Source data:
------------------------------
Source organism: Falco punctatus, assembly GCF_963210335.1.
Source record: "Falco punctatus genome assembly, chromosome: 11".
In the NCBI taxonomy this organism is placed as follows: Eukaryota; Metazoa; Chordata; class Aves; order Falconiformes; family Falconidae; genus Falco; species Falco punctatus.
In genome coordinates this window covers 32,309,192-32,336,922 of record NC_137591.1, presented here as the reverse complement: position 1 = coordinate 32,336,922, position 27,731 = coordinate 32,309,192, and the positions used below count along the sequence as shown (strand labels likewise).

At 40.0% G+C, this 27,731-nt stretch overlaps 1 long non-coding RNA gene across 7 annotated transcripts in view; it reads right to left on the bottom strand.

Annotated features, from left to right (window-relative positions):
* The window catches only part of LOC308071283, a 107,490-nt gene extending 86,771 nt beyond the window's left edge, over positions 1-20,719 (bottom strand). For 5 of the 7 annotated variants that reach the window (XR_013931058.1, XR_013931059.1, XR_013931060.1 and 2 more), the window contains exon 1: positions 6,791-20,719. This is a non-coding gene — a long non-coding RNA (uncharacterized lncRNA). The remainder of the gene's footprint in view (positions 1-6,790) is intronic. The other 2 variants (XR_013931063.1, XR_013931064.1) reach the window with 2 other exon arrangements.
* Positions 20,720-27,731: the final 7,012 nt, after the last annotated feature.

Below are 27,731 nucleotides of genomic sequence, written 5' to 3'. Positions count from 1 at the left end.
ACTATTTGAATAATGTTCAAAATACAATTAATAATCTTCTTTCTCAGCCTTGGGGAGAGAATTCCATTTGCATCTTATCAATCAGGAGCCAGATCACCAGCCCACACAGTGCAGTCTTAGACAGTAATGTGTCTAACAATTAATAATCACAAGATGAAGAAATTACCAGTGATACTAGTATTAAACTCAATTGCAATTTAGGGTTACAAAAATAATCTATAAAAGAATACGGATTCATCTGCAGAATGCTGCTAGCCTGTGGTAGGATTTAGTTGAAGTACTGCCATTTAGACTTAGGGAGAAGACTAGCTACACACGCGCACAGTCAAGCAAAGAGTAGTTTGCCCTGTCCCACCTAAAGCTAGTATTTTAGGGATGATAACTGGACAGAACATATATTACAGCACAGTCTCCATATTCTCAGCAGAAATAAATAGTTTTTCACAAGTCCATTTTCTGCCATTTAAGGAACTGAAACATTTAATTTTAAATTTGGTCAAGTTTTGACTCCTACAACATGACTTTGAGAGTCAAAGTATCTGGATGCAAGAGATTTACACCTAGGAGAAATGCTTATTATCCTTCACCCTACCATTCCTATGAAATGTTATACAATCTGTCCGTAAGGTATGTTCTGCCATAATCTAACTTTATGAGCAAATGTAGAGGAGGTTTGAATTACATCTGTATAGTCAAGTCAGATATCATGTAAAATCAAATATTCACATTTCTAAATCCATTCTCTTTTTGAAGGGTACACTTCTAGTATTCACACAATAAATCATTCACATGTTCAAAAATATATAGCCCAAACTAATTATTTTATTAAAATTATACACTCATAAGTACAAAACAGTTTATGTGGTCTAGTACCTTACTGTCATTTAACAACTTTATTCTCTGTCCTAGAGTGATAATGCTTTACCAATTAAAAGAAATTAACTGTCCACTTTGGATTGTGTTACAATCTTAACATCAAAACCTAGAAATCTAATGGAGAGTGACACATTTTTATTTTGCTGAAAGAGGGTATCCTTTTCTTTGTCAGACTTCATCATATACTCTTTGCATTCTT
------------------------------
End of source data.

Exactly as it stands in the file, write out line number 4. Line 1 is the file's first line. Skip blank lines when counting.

In genome coordinates this window covers 32,309,192-32,336,922 of record NC_137591.1, presented here as the reverse complement: position 1 = coordinate 32,336,922, position 27,731 = coordinate 32,309,192, and the positions used below count along the sequence as shown (strand labels likewise).